c/o Mrs Reid, Gilcomston Park, Aberdeen
We made it, pal. We made it. But only just. We left Royal Arthur at 7pm on Friday. The train left prompt at 8.25 and we eventually arrived at our billets here at 8.10pm Saturday, which explains why I didn’t write last night. But let me start at the beginning.
Everything went swimmingly until we got to Berwick. There had been an air raid warning sometime during the night, although we did not realise it when we were all having a nark with one stupid lad in our carriage who would insist on keeping his blind up after dark. Had we known that then he would have been smacked well and truly under the chin, as one or two of the lads threatened to do. We were lucky in the travelling arrangements. We did not have to leave the train once between Skegness and Edinburgh. There were about 100 of us all told when we left and we dropped the first contingent, bound for Ayr, at Newcastle. Then when we got to Berwick we found that part of the track had been slightly damaged during the raid and that there had been a slight accident somewhere else. That meant we had to go all round the world to reach Edinburgh where we were due for breakfast at 8am. We eventually got there about 10.30am and dashed off for breakfast, our meal on the train having consisted of corned beef sandwiches, a slab of ration chocolate, and a packet of biscuits. We had to wait then until 2pm for a train to Aberdeen and eventually arrived here at 6 o’clock. Then we had to be sorted out into different parties for billeting purposes, listen to a little homily on good behaviour from the Master at Arms, unload hammocks and kit bags from the train, take them on to different lorries in correct order and tour Aberdeen dropping about 20 fellows at a dozen different houses. I am in a billet with Percy and we were next to last to be dropped so, as I say, it was about 8 o’clock when we eventually sat down to a meal. The house, like almost all of Aberdeen, is built of granite and would be considered quite a substantial house in Liverpool. The rooms are big and kept spotlessly clean although the old lady and her married daughter who run it are not so spotless in their own personal appearance. The food is not fancy, but so far there has been plenty of it. We certainly cannot complain of quantity, but the place seems to be run on a commercial basis. There are about 16 fellows in the house, of whom 13 are sailors, one an A.F.S. man and the others civvies. One of the snags, as you can imagine, is the bathroom etc, which is all in one room. I can see there being a real rush in the mornings when everyone has to be out about the same time.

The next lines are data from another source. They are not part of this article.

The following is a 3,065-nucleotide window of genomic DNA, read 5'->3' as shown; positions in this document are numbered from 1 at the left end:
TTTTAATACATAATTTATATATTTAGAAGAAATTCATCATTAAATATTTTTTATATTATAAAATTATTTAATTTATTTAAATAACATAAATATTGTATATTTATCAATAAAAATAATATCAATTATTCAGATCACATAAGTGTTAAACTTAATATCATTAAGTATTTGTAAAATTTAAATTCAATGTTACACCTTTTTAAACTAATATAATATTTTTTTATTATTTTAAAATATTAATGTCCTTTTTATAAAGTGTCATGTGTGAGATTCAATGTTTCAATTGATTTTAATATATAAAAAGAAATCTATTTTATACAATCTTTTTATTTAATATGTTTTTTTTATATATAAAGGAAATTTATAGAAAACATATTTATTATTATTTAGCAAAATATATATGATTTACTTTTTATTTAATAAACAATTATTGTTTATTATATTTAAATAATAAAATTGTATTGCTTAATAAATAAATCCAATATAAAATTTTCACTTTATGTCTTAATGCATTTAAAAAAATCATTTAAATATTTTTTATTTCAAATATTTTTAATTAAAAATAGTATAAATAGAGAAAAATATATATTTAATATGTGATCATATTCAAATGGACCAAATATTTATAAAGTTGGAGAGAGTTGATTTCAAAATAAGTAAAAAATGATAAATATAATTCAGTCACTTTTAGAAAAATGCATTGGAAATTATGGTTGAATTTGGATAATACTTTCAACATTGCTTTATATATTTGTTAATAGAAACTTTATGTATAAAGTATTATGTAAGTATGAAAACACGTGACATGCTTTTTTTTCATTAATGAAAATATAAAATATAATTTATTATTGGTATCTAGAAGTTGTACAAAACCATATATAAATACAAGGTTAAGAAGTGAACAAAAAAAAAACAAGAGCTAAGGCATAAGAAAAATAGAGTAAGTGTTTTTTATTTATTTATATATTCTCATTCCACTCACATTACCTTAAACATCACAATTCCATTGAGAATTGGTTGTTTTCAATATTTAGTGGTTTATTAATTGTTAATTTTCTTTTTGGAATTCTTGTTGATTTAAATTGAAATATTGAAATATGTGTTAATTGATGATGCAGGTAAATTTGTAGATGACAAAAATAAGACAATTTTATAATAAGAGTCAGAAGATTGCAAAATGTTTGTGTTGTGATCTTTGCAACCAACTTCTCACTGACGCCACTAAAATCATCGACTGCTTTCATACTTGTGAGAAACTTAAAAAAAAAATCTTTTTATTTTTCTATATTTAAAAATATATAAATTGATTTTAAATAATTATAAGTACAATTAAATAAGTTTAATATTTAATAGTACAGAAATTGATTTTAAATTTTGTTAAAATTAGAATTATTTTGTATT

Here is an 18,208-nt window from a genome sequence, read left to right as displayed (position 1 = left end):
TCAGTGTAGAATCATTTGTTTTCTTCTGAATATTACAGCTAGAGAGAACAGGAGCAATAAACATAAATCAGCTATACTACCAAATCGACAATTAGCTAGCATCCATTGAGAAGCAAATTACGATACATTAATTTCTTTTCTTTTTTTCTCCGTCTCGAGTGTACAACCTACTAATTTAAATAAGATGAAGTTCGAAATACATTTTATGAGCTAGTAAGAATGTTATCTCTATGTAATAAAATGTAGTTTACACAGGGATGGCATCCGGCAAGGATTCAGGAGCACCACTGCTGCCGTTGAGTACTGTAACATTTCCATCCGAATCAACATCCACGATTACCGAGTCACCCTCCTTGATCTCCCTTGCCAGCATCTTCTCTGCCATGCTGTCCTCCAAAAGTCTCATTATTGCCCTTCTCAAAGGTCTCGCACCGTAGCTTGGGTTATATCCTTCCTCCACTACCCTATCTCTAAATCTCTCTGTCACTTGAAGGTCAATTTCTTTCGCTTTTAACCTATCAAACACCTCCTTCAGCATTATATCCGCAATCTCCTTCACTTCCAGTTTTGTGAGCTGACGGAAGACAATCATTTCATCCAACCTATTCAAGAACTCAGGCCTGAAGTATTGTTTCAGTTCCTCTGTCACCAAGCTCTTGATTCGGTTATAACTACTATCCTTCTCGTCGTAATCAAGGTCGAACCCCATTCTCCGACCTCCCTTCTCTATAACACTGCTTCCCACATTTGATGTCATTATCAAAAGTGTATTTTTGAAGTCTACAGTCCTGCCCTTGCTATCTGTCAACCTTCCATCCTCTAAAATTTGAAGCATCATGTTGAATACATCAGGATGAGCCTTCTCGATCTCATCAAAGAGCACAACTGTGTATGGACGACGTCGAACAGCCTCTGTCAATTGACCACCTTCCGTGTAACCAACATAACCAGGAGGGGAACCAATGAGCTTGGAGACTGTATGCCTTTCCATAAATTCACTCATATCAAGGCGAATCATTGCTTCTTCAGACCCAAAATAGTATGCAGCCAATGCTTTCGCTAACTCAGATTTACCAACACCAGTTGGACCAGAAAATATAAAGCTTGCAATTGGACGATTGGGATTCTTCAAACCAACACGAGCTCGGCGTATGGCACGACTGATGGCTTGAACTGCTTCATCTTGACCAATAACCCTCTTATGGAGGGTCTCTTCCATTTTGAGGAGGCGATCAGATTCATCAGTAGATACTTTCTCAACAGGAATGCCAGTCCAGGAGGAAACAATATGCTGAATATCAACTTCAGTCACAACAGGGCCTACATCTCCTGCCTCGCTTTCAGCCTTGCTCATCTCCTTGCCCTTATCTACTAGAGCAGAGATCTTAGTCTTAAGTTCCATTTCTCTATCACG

There are two separate colleges, one for operators and one for mechanics. Ours is the furthest away and we will have to be out before 8 o’clock to start at 8.30 and go on until 5pm. We can get a bus at the end of the road and one big advantage is that members of the services only have to pay a penny on any Corporation service, no matter how far they may travel. That is an excellent arrangement as if the fares were heavy we should have to face half an hour’s walk four times a day. We went along to the school today, were sorted out into classes and had all sort of particulars noted, age, religion, are you T.T. etc.